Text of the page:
Maxey, a village and a parish in Northamptonshire. The village stands near the river Welland at the boundary with Lincolnshire, and near Ermine Street, 1½ mile N by E of Helpston station on the M.R., and 1½ SW of Market Deeping, and is a straggling place. The parish contains also the hamlet of Deeping Gate. It has a post office under Market Deeping; money order and telegraph office, Market Deeping. Area of Maxey, 1483 acres; population, 313. Area of Deeping Gate, 691 acres; population, 191. Population of the ecclesiastical parish, 504. The parish council, under the Local Government Act, 1894, consists of five members. The manor and most of the land belong to the Fitzwilliams. A small outlying tract is called Nunton. A moated castle, the seat of the Countess of Richmond, stood at Castle End, and is now represented by only part of the moat. Lolham Bridges, consisting of eleven arches, are supposed to have been bnilt by the Romans, and took Ermine Street over low grounds contiguous to the Welland. At Lolham House resided Mrs Claypole, daughter of Oliver Cromwell. Two handsome bridges give communication across the Welland to Deeping St James and Market Beeping. The living is a vicarage, annexed to that of Deeping Gate, in the diocese of Peterborough; net value, £248 with residence. Patrons, the Dean and Chapter of Peterborough. The church is an ancient and interesting building of Bamack stone partly Norman, partly of later dates. It has an embattled western tower, and was restored in 1864. There are a Congregational chapel and a church estate worth about £60 a year.
The following is a list of the administrative units in which this place was either wholly or partly included.
|Ecclesiastical parish||Maxey St. Mary|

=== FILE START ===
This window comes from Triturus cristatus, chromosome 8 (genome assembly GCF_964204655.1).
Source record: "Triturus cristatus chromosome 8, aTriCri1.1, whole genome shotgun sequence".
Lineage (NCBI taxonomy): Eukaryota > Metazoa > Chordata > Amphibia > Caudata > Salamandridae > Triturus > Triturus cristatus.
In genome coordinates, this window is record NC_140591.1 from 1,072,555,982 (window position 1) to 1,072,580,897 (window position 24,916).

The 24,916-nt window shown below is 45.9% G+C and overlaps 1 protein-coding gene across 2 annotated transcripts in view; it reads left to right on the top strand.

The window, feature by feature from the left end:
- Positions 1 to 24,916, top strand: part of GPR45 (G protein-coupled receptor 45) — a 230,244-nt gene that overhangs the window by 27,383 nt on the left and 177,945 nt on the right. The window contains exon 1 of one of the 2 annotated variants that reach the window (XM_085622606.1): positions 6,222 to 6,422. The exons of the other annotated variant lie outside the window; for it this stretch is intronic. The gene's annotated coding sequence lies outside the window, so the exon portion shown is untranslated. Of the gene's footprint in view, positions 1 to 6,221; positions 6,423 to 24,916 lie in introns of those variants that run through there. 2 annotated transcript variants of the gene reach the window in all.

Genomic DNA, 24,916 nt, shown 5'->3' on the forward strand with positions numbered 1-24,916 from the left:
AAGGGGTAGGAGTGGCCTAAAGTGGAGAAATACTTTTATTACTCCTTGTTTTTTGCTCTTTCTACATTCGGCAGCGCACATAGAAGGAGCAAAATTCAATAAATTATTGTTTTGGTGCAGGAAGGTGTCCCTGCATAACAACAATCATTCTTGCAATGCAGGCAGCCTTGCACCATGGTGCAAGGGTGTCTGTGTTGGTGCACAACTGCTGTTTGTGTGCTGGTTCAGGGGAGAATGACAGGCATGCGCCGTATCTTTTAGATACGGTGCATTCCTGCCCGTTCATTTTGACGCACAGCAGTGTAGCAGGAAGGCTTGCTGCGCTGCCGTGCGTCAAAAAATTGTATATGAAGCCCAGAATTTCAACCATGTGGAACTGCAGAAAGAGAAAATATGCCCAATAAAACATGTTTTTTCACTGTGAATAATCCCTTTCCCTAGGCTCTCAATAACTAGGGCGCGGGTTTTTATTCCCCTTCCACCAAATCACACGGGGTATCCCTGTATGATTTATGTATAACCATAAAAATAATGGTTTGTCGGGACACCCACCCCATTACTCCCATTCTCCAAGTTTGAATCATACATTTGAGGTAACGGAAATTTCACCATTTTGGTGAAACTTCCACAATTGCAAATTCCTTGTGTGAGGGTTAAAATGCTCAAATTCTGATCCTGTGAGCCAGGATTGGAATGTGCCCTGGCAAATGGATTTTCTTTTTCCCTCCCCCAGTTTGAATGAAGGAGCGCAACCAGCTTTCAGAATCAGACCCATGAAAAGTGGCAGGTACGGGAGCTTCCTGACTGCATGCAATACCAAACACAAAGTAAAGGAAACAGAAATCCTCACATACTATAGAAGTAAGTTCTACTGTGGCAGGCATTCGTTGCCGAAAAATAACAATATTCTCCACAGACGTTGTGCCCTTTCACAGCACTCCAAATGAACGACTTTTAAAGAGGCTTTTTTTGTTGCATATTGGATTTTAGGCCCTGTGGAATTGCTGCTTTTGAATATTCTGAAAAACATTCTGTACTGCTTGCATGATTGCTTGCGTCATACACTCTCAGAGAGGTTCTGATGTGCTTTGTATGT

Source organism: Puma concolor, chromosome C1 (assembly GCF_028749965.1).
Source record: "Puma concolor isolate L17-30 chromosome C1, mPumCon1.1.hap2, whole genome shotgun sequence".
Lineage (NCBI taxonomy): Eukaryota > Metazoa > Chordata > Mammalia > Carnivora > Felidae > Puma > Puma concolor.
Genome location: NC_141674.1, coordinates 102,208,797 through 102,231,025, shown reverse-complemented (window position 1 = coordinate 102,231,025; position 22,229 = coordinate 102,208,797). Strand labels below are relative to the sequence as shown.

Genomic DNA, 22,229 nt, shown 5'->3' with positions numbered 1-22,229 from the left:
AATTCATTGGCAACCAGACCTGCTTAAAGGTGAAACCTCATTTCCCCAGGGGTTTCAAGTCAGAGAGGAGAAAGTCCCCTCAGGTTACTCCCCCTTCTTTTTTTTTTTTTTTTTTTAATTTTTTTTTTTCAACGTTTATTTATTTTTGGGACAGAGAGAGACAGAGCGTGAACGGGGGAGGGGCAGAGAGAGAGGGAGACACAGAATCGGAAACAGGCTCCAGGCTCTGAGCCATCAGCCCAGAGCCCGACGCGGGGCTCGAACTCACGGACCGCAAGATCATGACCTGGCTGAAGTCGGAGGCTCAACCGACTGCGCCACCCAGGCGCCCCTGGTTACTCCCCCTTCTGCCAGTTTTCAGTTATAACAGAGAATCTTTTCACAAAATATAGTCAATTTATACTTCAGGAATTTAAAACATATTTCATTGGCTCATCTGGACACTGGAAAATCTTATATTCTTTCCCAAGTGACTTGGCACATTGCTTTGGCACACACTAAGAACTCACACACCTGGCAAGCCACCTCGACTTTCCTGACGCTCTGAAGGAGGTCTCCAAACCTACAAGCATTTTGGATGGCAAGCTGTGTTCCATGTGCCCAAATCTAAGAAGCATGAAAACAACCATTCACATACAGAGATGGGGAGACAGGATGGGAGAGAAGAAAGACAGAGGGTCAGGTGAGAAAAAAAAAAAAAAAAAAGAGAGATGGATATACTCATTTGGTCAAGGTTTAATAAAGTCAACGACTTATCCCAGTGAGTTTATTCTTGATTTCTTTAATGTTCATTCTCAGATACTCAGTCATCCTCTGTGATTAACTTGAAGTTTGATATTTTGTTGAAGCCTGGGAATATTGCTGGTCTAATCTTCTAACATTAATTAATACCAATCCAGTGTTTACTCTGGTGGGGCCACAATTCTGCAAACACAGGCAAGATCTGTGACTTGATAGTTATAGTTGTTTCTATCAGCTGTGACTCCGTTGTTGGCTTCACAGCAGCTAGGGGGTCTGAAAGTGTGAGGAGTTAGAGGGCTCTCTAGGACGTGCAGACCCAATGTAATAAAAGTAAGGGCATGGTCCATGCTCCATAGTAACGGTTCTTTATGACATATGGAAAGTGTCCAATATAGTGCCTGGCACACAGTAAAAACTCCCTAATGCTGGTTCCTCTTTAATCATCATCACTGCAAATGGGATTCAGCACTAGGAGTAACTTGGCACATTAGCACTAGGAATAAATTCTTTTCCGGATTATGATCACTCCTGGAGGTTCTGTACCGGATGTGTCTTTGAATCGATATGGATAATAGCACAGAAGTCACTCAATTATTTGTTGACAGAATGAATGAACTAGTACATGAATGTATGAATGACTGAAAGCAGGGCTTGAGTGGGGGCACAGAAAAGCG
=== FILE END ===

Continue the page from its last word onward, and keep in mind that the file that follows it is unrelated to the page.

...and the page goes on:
|Liberty||soke of Peterborough|
|Poor Law union||Peterborough|
Any dates in this table should be used as a guide only.
The register, including Deeping Gate, dates for marriages and burials from the year 1538; baptisms, 1552.
Ancestry.co.uk, in association with the Northamptonshire Record Office, have images of the Parish Registers and Bishop's Transcripts for Northamptonshire online.
Church of England
SS. Peter and Paul (parish church)
The church of St. Peter and St. Paul, situated at a considerable distance from the village of Maxey, stands on the great level of the Fen, that site having been raised as a precaution against the floods which formerly inundated the district: it is an edifice of Barnack stone, in the Norman, Decorated and Perpendicular styles, consisting of chancel, with north chantry, clerestoried nave, aisles, south porch, and an embattled western tower of three stages containing 6 bells: some of the piers and arches and two stages of the tower, enriched with billet moulding and arcading, are Norman, but the belfry stage of the tower is Perpendicular: the font was presented by the Argles family as a memorial to the Right Rev. George Davys D.D. Bishop of Peterborough 1839-64: there is also a collection of ancient and modern relics formed by the Rev. W. D. Sweeting M.A. a former vicar of the parish: the chancel retains a piscina, three fine sedilia, two lockers and a low side window, and the arch between the north aisle and the chantry beyond it has rich hanging tracery: the chantry has also a piscina, and a third remains where was once the rood loft: at the south-east angle of the chancel is a small chamber, six feet square, with a stone groined roof: on the floor are stones inscribed to Thomas Anable, 1402, and John de Bykyr, of the 14th century: the communion plate is of the dates 1570 and 1601: the chalice is richly engraved: the church was restored in 1863-4, and will seat 200 persons.
There is a small Congregational chapel, erected in 1809, and rebuilt in 1862.
For general information about Civil Registration (births, marriages and deaths) see the Civil Registration page.
Directories & Gazetteers
We have transcribed the entry for Maxey from the following:
- Samuel Lewis' A Topographical Dictionary of England, 1848 (Maxey (St. Mary))
- Kelly's Directory of Bedfordshire, Huntingdonshire, and Northamptonshire, 1914
Land and Property
The Return of Owners of Land in 1873 for Northamptonshire is available to browse.
Newspapers and Periodicals
The British Newspaper Archive have fully searchable digitised copies of the following Northamptonshire papers online: